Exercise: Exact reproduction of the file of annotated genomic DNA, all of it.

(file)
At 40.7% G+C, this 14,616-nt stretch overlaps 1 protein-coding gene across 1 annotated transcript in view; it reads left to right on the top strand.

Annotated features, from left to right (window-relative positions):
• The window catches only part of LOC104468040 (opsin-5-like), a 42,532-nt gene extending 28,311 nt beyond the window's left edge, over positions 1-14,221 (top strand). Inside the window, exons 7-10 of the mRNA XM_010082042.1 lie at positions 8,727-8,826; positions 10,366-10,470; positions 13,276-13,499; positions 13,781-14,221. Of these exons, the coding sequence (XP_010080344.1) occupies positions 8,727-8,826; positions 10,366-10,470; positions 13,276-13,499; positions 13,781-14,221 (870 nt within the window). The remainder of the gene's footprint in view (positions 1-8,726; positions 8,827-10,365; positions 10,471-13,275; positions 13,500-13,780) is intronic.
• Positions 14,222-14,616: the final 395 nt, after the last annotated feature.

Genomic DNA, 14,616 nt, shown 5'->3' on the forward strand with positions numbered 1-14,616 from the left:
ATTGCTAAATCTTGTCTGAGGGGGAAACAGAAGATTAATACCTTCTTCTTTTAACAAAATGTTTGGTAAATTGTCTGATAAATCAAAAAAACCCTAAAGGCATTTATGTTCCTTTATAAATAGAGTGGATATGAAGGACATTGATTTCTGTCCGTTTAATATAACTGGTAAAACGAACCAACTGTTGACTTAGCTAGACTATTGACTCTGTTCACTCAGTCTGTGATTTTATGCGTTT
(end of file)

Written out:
At 40.7% G+C, this 14,616-nt stretch overlaps 1 protein-coding gene across 1 annotated transcript in view; it reads left to right on the top strand.

Annotated features, from left to right (window-relative positions):
• The window catches only part of LOC104468040 (opsin-5-like), a 42,532-nt gene extending 28,311 nt beyond the window's left edge, over positions 1-14,221 (top strand). Inside the window, exons 7-10 of the mRNA XM_010082042.1 lie at positions 8,727-8,826; positions 10,366-10,470; positions 13,276-13,499; positions 13,781-14,221. Of these exons, the coding sequence (XP_010080344.1) occupies positions 8,727-8,826; positions 10,366-10,470; positions 13,276-13,499; positions 13,781-14,221 (870 nt within the window). The remainder of the gene's footprint in view (positions 1-8,726; positions 8,827-10,365; positions 10,471-13,275; positions 13,500-13,780) is intronic.
• Positions 14,222-14,616: the final 395 nt, after the last annotated feature.

Genomic DNA, 14,616 nt, shown 5'->3' on the forward strand with positions numbered 1-14,616 from the left:
ATTGCTAAATCTTGTCTGAGGGGGAAACAGAAGATTAATACCTTCTTCTTTTAACAAAATGTTTGGTAAATTGTCTGATAAATCAAAAAAACCCTAAAGGCATTTATGTTCCTTTATAAATAGAGTGGATATGAAGGACATTGATTTCTGTCCGTTTAATATAACTGGTAAAACGAACCAACTGTTGACTTAGCTAGACTATTGACTCTGTTCACTCAGTCTGTGATTTTATGCGTTT